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IntroductionVI

作者:林毅夫   出版社:未知  和讯读书
  Upgrading the industrial structure as well as the corresponding improvement

  in infrastructure, however, entails coordination of investments and

  compensation for externalities generated by fi rst movers that cannot be

  internalized by private enterprises. Without this coordination and compensation,

  the process of economic development will slow. The government

  should therefore play an active role in facilitating structural change

  through mitigating the coordination and externality problem.

  Chapter I reviews the evolution of development thinking and presents

  the main arguments and extensions of New Structural Economics. This

  chapter also includes insightful comments on the framework from my colleagues

  Anne Krueger, Dani Rodrik, and Joseph Stiglitz and my rejoinder

  to their comments.

  Chapter II shows how the New Structural Economics complements previous

  thinking on development and growth. It compares the predictions

  derived from the New Structural Economics with the stylized facts of successful

  countries identifi ed by the Growth Report issued in 2008 by the

  Commission on Growth and Development and discusses the policy lessons

  that can be drawn from the New Structural Economics. The principle of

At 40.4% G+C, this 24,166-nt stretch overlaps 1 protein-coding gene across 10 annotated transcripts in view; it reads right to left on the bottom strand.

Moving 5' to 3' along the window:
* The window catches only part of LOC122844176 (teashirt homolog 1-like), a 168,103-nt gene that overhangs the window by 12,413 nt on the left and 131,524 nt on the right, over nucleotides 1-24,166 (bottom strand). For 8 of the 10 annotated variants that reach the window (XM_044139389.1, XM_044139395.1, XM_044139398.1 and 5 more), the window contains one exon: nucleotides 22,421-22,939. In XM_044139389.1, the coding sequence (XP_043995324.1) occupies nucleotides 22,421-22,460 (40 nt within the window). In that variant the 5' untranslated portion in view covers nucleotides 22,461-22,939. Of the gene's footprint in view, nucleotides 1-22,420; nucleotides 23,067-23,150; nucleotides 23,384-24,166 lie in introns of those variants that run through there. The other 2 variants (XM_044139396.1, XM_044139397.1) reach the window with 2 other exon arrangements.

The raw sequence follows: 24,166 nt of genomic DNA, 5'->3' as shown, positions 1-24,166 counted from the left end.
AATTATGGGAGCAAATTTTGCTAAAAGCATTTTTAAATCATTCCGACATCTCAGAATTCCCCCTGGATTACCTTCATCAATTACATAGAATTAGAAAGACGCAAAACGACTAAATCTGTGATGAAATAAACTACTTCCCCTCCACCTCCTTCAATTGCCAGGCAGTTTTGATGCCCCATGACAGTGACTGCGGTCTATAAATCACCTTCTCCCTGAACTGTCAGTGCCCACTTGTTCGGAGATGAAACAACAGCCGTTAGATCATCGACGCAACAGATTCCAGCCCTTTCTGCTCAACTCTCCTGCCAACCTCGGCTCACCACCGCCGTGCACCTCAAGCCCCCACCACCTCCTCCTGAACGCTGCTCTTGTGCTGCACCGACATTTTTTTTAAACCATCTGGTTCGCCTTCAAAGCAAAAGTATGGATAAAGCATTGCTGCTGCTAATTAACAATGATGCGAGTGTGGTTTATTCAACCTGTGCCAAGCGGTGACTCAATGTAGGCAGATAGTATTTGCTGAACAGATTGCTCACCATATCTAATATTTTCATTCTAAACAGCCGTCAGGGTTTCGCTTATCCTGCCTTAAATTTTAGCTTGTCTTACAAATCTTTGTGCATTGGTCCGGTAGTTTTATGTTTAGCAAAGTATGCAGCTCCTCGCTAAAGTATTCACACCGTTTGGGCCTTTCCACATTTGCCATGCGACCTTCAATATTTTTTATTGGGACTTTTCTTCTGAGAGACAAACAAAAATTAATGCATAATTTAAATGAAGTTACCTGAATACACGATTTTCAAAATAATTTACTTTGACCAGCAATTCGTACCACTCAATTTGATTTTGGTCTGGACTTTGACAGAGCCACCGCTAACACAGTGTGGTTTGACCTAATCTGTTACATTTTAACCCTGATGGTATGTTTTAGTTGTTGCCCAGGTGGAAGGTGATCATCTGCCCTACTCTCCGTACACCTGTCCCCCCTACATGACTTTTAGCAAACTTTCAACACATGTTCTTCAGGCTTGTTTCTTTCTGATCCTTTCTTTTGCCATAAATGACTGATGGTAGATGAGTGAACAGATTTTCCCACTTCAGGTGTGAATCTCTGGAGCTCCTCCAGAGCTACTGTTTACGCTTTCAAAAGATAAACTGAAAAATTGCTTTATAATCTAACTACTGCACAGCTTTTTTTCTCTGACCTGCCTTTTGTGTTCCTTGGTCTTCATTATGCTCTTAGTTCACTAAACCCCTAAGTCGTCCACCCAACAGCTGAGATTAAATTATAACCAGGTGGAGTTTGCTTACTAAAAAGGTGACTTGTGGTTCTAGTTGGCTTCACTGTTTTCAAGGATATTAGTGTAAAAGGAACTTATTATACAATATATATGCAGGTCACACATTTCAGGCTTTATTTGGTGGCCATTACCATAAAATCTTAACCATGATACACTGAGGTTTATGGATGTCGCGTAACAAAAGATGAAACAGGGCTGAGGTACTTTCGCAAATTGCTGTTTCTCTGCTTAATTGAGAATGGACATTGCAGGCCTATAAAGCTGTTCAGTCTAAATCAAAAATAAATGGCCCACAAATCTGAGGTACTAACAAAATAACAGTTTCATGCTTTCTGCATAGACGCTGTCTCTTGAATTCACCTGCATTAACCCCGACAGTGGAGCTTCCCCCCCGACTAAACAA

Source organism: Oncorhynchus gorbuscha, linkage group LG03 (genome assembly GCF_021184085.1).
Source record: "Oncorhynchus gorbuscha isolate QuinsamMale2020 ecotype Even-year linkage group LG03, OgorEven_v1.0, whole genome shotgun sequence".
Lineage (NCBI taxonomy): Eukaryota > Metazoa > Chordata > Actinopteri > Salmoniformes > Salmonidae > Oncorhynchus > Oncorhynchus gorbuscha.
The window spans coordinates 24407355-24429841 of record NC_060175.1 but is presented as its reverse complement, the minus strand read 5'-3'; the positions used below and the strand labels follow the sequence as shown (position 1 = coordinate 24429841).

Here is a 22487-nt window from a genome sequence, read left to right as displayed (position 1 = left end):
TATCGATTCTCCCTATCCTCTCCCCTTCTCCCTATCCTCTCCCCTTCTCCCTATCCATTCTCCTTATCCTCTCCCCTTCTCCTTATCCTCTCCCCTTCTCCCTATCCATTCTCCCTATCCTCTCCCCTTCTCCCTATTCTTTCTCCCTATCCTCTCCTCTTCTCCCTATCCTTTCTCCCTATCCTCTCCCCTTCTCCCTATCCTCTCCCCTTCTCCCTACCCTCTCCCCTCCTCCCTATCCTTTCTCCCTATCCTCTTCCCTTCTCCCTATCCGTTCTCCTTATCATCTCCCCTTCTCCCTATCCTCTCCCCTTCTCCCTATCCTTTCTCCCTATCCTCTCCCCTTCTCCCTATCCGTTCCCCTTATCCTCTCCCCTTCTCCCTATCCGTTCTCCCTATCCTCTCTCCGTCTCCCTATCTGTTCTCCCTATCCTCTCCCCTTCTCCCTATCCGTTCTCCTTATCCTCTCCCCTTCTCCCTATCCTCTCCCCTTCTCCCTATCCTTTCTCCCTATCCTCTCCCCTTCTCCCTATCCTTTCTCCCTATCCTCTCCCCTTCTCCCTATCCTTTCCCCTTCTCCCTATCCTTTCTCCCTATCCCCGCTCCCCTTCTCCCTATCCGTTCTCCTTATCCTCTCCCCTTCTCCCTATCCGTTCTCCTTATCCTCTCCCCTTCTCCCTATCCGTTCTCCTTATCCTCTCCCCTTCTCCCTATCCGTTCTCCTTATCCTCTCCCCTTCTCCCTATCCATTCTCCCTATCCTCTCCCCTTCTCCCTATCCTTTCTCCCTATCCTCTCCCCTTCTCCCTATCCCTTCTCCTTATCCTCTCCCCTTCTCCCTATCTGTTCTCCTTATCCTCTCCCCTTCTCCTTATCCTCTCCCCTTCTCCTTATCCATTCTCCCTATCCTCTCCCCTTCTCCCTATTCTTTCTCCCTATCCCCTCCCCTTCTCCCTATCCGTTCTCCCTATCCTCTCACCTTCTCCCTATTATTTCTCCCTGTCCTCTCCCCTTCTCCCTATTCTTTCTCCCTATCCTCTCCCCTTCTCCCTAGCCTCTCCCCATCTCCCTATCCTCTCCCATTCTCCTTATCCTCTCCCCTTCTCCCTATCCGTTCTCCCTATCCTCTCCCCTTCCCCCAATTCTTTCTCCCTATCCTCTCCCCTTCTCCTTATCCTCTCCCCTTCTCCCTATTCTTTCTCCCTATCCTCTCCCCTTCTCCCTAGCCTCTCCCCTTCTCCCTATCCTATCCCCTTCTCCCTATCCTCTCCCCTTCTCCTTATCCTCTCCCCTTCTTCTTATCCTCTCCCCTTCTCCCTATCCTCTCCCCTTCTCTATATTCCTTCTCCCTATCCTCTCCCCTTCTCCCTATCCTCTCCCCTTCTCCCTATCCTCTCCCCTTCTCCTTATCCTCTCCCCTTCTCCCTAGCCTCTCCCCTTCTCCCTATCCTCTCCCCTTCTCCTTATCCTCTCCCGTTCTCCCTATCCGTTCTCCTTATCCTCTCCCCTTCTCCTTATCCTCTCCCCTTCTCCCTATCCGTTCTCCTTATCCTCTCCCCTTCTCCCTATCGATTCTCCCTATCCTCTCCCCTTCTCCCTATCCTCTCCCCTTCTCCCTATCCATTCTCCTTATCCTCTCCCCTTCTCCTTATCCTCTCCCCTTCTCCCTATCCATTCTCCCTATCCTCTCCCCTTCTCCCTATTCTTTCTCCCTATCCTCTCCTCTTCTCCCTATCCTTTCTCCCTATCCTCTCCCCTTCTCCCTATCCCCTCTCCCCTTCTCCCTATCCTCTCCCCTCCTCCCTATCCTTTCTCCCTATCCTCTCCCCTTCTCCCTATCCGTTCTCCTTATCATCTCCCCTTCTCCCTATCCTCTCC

comparative advantage and the role of the state in facilitating structural

  transformation, which are key aspects of the framework, are further discussed

  in a subsequent debate between Ha-Joon Chang and myself.

  The Growth Identifi cation and Facilitation framework (GIFF), which

  lays out a step-by-step approach for policy makers to facilitate structural

  change based on the framework of the New Structural Economics, is

  presented in chapter III. It guides policy makers on how to identify new

  industries consistent with a country’s latent comparative advantage. It

  also presents information, coordination, and externality issues intrinsic

  to industrial upgrading and discusses government policies that can help

  overcome these constraints. Explaining why industrial policy has often

  failed in the past, the chapter also warns against government policies that

  are aimed at protecting selected fi rms and industries that defy a country’s

  comparative advantage. Dirk Willem te Velde, Suresh Tendulkar,

  Alice Amsen, K. Y. Amoako, Howard Pack, and Wonhyuk Lim provide

  thought-provoking comments on the approach. The chapter concludes

  with a rejoinder.

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